With this broad reach Ralph Lauren swatches may soon be the hands of many U.S. decorators and designers who may not have seen them before. Here I highlight two handsome patterns; a navy 'Chalk-Stripe' and 'Glenview Paisley' in henna. The chrome desk lamp is a classic called the RL '67 Boom-Arm and available in other finishes.

Kravet Inc. is a privately held, fourth-generation American family business that services the interior design trade exclusively in locations under their own name as well as Lee Jofa and GP & J Baker. They started in New York City as a small decorative trimmings store in 1918. They sell fabrics from a number of other well know designers such as Calvin Klein, Jospeh Abboud, and Laura Ashley.

Wednesday, March 10, 2010

Your Favorite Eau de Toilette; To-Go

As a follow up to my last post about price tags and cosmetics, Sephora France has launched yet another channel of distribution to expand their empire; vending machines inside the Paris Métro. I have seen similar perfume machines before- one was inside the old Gramercy Park Hotel in New York during an Art Fair. But what makes this idea work is the low price point leading to an easy impulse buy.

Excerpt from Springwise in The Netherlands

It's been a while since we've come across any new efforts involving vending machines, but recently a nice one in the Paris Métro caught our eye. A week before Valentine's Day, fragrance retailer Sephora installed a series of machines at various Métro stations dedicated to selling Calvin Klein's CK One scent in a special, portable size.

From February 7 through February 20, visitors to the Métro's La Défense, Charles de Gaulle-Étoile, Montparnasse and Miromesnil stations could buy a special 15ml size of CK One at an on-site "CK One Pocket Store" by Sephora. Priced at EUR 10, the limited-edition pocket size is also available through Sephora itself. The vending-machine concept was created by Paris agency Nouveau Jour, which says it expects to use it abroad as well. A video on Daily Motion shows the campaign in action.


Monday, March 8, 2010

Estée Lauder tackles taboo of showing prices

Estée Lauder Cos. CEO Fabrizio Freda gave an interview with the Wall Street Journal revealing a significant shift in the way the company’s products will be shown in department stores. For the first time pricing will now be visible.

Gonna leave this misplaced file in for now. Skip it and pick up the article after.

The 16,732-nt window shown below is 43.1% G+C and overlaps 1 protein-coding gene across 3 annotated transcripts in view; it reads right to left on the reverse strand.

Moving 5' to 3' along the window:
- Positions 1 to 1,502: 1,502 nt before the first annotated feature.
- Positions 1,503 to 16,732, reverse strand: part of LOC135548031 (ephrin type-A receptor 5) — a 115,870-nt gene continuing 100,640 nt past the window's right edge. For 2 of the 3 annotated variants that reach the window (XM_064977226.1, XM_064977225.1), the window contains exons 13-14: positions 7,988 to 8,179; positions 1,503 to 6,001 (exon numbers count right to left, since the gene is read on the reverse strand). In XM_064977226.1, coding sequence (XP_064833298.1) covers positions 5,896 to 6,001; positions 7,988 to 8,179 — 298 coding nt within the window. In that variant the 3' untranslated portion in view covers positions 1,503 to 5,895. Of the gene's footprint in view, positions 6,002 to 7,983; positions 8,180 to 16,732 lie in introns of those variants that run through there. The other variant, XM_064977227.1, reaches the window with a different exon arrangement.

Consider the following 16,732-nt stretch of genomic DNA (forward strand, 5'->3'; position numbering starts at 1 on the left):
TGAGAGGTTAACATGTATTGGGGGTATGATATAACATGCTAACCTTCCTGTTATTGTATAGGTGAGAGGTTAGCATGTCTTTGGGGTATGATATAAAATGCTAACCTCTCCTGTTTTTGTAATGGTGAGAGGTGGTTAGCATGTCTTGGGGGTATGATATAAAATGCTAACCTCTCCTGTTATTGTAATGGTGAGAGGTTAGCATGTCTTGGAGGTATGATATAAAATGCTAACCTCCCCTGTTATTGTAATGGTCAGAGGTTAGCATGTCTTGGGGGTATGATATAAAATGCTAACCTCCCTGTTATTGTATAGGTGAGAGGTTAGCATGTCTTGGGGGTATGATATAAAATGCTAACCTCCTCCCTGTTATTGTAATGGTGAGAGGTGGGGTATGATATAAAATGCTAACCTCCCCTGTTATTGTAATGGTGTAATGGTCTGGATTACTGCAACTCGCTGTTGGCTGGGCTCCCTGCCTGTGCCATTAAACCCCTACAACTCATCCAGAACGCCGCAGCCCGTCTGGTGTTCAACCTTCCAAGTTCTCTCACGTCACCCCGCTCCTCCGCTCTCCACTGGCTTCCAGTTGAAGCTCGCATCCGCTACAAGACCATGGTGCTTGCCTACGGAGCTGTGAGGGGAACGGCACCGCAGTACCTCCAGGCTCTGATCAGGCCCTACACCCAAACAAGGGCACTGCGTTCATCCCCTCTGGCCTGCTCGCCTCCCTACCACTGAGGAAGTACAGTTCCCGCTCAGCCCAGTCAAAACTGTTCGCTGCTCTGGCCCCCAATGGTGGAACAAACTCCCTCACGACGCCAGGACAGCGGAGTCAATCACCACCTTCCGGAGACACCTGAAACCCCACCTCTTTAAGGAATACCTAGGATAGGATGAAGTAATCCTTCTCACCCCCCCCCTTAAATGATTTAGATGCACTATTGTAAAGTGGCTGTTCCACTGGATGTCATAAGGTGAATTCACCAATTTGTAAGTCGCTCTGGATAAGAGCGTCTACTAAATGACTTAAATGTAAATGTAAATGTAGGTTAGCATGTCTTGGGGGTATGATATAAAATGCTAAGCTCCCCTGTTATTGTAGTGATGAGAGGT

The main reason Freda stated that Lauder wants to show pricing is to illustrate the affordability of the products. This might also make the initial conversation easier for the shy and price conscious shoppers.

For example- Clinique’s Radiance chemical peel product is the most expensive item in that brands line at $55.00. A 2 oz. roll-on antiperspirant is $9.00. The most popular item sold at Macy’s is the 4.2 oz. Dramatically Different Moisturizer at a modest $24.00.

This follows other recent shifts in the way people are buying beauty products. Sephora has grown into a giant powerhouse with 750 stores in 21 countries. It is a force to be reckoned with since it has only been in the U.S. since 1997. The chain is well known for their generosity with samples, a lenient return policy, ease of one-stop shopping, and the option of self-service. Here you can see each product's retail price posted clearly from six feet away. As a way of taking department stores head on it has also opened 155 shop-in-shops inside JCPenny locations since 2006.

There are other reasons to watch Sephora. The cosmetics chain has a two level customer rewards program. Spend $100 dollars and you get a free gift. Spend $350 in a calendar year and you become a V-I-B which means Very Important Beauty Insider. And among the extra perks for this level include invitations to events at different stores. They also get exclusive dibs on new product launches and what is promoted on the company website as “total red carpet treatment”.